Councillors in East Herts have been presented with a petition calling for the expansion of Harlow to stop.

Councils are under pressure to build more homes to meet demand from a growing population.

And East Herts District Council, Harlow District Council and Epping Forest District Council have earmarked areas in and around Harlow for future development.

But at the latest meeting of the full council at East Herts District Council (December 18) councillors were asked to stop the expansion.

The 223-signature petition – submitted by Charles Browne –  highlights the plans to build 23,000 new homes in and on the edge of Harlow.

It says the collective developments will mean green spaces and play areas in the town will be lost and that residents will have to walk further to get to ‘open’ country.

“Britain only has enough land to produce 60 per cent of the food we need, and needs to save its farmland from being built over,” it states.

“This drive to build on green farmland is happening all over the country and is being challenged wherever it is planned.

“Hopefully our democratically elected councils and government can be persuaded to cancel this initiative.”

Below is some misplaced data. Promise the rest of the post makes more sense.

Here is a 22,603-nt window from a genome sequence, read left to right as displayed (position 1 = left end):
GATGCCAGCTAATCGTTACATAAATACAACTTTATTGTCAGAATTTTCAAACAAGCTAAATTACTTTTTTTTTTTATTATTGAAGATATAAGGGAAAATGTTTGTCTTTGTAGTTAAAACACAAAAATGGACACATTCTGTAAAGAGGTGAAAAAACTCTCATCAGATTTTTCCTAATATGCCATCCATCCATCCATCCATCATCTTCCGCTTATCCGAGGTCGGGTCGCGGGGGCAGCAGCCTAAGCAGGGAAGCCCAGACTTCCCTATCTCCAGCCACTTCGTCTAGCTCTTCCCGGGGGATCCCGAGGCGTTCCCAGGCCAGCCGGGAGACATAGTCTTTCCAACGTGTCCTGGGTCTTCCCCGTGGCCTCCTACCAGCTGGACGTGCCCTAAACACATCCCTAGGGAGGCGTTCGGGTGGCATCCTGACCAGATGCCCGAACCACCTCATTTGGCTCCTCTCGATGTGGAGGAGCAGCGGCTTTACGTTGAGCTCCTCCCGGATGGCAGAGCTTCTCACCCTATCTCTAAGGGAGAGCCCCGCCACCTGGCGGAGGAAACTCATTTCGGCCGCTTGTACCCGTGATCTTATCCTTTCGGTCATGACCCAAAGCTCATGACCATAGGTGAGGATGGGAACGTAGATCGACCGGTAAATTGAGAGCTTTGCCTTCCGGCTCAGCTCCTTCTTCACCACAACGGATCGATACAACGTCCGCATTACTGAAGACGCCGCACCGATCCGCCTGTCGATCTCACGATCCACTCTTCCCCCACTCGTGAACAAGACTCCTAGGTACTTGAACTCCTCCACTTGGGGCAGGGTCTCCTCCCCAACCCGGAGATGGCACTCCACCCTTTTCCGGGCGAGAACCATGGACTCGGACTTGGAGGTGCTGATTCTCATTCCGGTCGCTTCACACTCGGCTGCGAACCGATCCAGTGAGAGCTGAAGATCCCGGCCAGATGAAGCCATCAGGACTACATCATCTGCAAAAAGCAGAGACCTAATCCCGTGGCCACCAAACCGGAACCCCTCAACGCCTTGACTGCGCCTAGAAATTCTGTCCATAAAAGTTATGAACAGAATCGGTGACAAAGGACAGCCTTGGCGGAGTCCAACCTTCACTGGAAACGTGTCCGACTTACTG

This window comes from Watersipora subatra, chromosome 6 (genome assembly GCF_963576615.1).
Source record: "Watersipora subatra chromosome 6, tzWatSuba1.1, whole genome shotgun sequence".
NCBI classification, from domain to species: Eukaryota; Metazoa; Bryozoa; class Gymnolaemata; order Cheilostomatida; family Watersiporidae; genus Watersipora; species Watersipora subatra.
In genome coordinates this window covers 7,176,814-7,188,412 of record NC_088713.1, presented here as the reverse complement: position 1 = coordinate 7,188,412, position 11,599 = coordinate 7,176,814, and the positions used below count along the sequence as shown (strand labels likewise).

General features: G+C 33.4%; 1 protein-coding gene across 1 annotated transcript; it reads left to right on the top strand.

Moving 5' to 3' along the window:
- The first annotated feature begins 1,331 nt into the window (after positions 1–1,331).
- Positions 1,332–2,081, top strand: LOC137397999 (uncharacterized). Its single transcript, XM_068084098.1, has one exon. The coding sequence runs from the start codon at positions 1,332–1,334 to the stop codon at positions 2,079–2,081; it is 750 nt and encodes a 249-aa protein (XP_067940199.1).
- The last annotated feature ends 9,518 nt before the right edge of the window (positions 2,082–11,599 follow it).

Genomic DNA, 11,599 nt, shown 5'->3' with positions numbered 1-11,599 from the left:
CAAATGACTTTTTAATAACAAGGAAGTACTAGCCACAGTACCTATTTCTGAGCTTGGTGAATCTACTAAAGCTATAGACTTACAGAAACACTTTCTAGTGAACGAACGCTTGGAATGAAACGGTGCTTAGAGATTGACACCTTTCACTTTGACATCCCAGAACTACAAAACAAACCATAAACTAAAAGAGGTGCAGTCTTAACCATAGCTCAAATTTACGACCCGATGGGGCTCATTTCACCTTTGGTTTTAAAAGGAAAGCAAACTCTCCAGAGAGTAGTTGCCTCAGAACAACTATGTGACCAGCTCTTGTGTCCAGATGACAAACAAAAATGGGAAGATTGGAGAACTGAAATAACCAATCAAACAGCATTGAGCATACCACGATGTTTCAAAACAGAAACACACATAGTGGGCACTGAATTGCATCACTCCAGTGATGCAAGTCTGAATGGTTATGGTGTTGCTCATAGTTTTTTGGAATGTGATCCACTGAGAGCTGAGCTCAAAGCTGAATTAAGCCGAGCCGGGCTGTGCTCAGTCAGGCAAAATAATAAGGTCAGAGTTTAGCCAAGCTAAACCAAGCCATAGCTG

The petition says that most of the new housing is unlikely to be social housing.

And it says that while the argument for expansion is to expand the economy, Britain is already the fifth richest country in the world and should already be able to look after people in old age.

No-one spoke in favour of the petition at the meeting and no councillor responded.

However following the meeting, in a response to the petition, council leader Cllr Linda Haysey defends the Harlow and Gilston Garden Town project.

She says it is “an exciting opportunity”  to build good quality much needed new homes, to boost the local economy and to begin to implement new transport solutions.

And she says the vision is to create “a joyful place to live, a town of enterprise, health and sculpture at the heart of the UK innovation corridor” that will set the agenda for sustainable living.

She points to the ‘open and transparent’ process of plan-making, culminating in a public inquiry.

And she says the concerns raised in the petition have already been considered at length by the council.

“As a result, the council does not propose to diverge from its agreed course of action now and sees the development of the Garden Town as an exciting and innovative project to meet housing and economic demands in the area for years to come,” she says.

Cllr Haysey also points to further work being undertaken to ensure the development that does come forward is of a high quality and is sustainable.